xt7xwd3pwg7x https://nyx.uky.edu/dips/xt7xwd3pwg7x/data/mets.xml University of Kentucky Fayette County, Kentucky The Kentucky Kernel 19220602  newspapers sn89058402 English  Contact the Special Collections Research Center for information regarding rights and use of this collection. The Kentucky Kernel The Kentucky Kernel, June  2, 1922 text The Kentucky Kernel, June  2, 1922 1922 2012 true xt7xwd3pwg7x section xt7xwd3pwg7x in.

I

FAREWELL EDITION

i

The Kentucky Kernel
UNIVERSITY OF KENTUCKY

VOL. XII

LEXINGTON, KY

SU-K- Y

EXTENSION
SHOWS

University

INCREASE

ENROLLMENT

Takes

Place
State
Supported Institutions

Among

Seventy-Fiv- e

1130 STUDENTS ON LIST

Program Being Pushed on
Theories of Popular
Education
With the closing of the year's work
In the Department of University Exten
slon, Professor Wellington Patrick,
gives out the information that
interest has been manifested
in both extension and correspondence
courses and that there has been a
marked increase in enrollment over
that af the last two pears. He says
that more high schools in the state
have praticipated this session than last
High School
in the Interscholastic
Tournaments, the finals of which are
held at the University, annually.
The Department of University Extension was organized three years ago
with Professor Wellington Patrick,
director, Dr. W. D. Funkhouser chairman, Professors L. L. Dantzler,
Rhoads, J. T. C. Noe and Enoch
Grehan, committeemen.
The object of this Department is to
provide at the smallest possible expense and in the most practicable manner the highest type of education pos- (Continued on page 5)

ELECTED

2, 1922

CIRCLE SELECTS

DEPARTMENT SEVEN NEW MEMBERS MATINEE TEA CLOSES

BIO

YEARS

JUNE

jOR

1922-2- 3

John Burks,
Director; Pins Assigned
to Cast and Staff
Re-elect- ed

At a meeting of the Strollers held
Tuesday evening at 7 o'clock on the
steps in front of the Mechanical Hall
the following officers wore elected for
the forthcoming year: John Burks, reelected director; Gilbert Smith, stage
manager; John Albright, business
manager; and Kitty Conroy, secretary.
A financial statement was made by
Burton Prewitt, business manager, on
the cost of the production of "Tho
Thirteenth Chair," and plans were
formulated for repeating that performance at the opening of school early
In the fall.
The report of the committee for
Stroller pins was read and as a recognition for those assisting in the production of "The Thirteenth Chair."
For those who have received a pin for
assisting in a previous production will
have a pearl set In their pin: Mary
Eleanor Morse, William
Peterson,
Finn, Edgar Gans, John Albright, Kitty Conroy and Mary Lyons; pin and
pearl: Frances Smith, Ann Hickman,
John Vogel, Earl Heavrin, Dan Morse,
John Whittaker, William Moore and
Tom Brooks; pin: Nan Chenault, J. W.
Owens, Henry Harper, Gilbert Smith,
Tom Lyons, James Shouso, William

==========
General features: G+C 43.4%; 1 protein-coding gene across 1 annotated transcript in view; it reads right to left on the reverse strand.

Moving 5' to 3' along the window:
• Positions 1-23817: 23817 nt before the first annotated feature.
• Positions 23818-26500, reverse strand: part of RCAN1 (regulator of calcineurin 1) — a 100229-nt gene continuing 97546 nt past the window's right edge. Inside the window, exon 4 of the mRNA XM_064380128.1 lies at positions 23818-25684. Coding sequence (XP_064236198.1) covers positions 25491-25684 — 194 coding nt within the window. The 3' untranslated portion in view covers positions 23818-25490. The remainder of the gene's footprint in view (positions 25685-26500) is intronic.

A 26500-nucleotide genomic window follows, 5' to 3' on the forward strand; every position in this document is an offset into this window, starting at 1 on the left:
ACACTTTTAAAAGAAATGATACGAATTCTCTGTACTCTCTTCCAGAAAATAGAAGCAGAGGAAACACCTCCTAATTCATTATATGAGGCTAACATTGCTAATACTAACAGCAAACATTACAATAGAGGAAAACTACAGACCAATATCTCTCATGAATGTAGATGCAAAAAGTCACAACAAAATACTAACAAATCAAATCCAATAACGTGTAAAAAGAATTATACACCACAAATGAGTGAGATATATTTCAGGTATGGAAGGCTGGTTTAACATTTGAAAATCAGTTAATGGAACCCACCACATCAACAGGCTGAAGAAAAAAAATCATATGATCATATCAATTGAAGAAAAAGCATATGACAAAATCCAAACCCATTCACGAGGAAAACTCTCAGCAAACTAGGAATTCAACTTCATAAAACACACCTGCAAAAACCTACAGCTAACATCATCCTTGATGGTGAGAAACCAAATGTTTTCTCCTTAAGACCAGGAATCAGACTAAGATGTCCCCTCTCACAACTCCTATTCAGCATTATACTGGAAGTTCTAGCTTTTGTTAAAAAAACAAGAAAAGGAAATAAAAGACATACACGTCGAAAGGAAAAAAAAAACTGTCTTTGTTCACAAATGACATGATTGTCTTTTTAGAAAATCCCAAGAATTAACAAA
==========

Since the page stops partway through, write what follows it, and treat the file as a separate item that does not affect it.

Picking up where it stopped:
Blanton, Tom Fennell, Joe King, Ed
Gregg, Prof. Carol Sax and Ireno
John Burks, director will
have a diamond set In his pin: J. W.
Owens, stage manager, a ruby; Burton
Prewitt, an emerald.

At a meeting of tho
Circle hold
Tuesday afternoon, tho following now
members were taken Into the Circle
Ann Hickman, Thomas Ballantine,
John Whittaker, Lawrence Beardsloy,
Thomas Clare, Thomas Gregory and
Jack Warren. After voting on these
names at three consecutive meetings
as required by the constitution, those
six men and one girl became members
of the Circle. They have been under
close observation for some time and
have shown by their actions that they
are loyal workers in every cause for
the good of the University, and worthy
to become members of f.he
Circle.
Su-K- y

Su-K-

MOVING DAY OBSERVED
BY

1922

j0R

CLASS

Professors "See Themselves
as Others See Them," in
Chapel Tuesday
The Seniors celebrated what is tradi
tlonallly known as "Moving Day" in
Chapel, Tuesday, this is the day when
the seniors pass from the humble stu
dent rank and defy the dignity and
position of their instructors.
This cus
torn is characterized by a general
"take off" of several outstanding favor
ites or at least interesting professors,
At the opening of Chapel exercises,
five University notables marched sedately upon the stage and took the
honored seats for general inspection
This procession was led by Gus Becker
bearing even in personal appearance
a surprising likeness to Dr. Mcvey;
followed by Frank Wedekemoer, with
a righteous expression and noble smile
suggested in the person of Dr. Bush;
then came Louise McKee, "a la Miss
Wherry;" next was Walter Morris,
wearing a bald headed wig and a particular kind of glasses, distinctive of
Dr. Terrll; and Margaret Smith follow
ed the others, wearing a garb and ex
pression, both suggesting the person of
Dr. Best
The Chapel exercises were opened
by a few introductory remarks by
"Pres. MeVey," who read the morning
lesson, to the tune of the Twenty-ThirPsalm, a sketch of his affections for the
lately deceased "evolution" affair,
which still lies very near to his heart;
after the reading of the lesson he spoke
of a serious mistake made by the
school officials last year by withholding a very worthy holiday from the
students and correcting the mlfctake by
declaring a holiday on next Saturday
at the eighth hour. The president then
Introduced "Dr. Bush," who, with his
ever inspiring voice and manner gave
a brief talk. This was followed by a